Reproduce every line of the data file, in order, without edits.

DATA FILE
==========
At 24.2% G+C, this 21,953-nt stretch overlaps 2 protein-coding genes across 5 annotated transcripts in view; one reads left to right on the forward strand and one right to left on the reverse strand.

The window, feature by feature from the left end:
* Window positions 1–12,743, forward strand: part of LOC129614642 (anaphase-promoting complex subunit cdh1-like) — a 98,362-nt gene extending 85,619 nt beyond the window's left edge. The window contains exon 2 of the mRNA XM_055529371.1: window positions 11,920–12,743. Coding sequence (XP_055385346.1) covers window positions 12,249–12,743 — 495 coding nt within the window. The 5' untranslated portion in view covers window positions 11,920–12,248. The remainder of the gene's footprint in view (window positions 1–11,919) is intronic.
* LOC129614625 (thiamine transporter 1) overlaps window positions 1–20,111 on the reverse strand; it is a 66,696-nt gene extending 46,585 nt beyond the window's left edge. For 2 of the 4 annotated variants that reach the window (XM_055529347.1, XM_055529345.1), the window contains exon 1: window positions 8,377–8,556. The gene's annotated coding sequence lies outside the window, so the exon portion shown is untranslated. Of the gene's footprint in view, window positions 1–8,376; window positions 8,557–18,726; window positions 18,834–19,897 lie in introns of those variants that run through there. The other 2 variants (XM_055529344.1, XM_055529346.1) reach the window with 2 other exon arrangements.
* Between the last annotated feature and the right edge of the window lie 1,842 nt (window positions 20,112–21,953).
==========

At 24.2% G+C, this 21,953-nt stretch overlaps 2 protein-coding genes across 5 annotated transcripts in view; one reads left to right on the forward strand and one right to left on the reverse strand.

The window, feature by feature from the left end:
* Window positions 1–12,743, forward strand: part of LOC129614642 (anaphase-promoting complex subunit cdh1-like) — a 98,362-nt gene extending 85,619 nt beyond the window's left edge. The window contains exon 2 of the mRNA XM_055529371.1: window positions 11,920–12,743. Coding sequence (XP_055385346.1) covers window positions 12,249–12,743 — 495 coding nt within the window. The 5' untranslated portion in view covers window positions 11,920–12,248. The remainder of the gene's footprint in view (window positions 1–11,919) is intronic.
* LOC129614625 (thiamine transporter 1) overlaps window positions 1–20,111 on the reverse strand; it is a 66,696-nt gene extending 46,585 nt beyond the window's left edge. For 2 of the 4 annotated variants that reach the window (XM_055529347.1, XM_055529345.1), the window contains exon 1: window positions 8,377–8,556. The gene's annotated coding sequence lies outside the window, so the exon portion shown is untranslated. Of the gene's footprint in view, window positions 1–8,376; window positions 8,557–18,726; window positions 18,834–19,897 lie in introns of those variants that run through there. The other 2 variants (XM_055529344.1, XM_055529346.1) reach the window with 2 other exon arrangements.
* Between the last annotated feature and the right edge of the window lie 1,842 nt (window positions 20,112–21,953).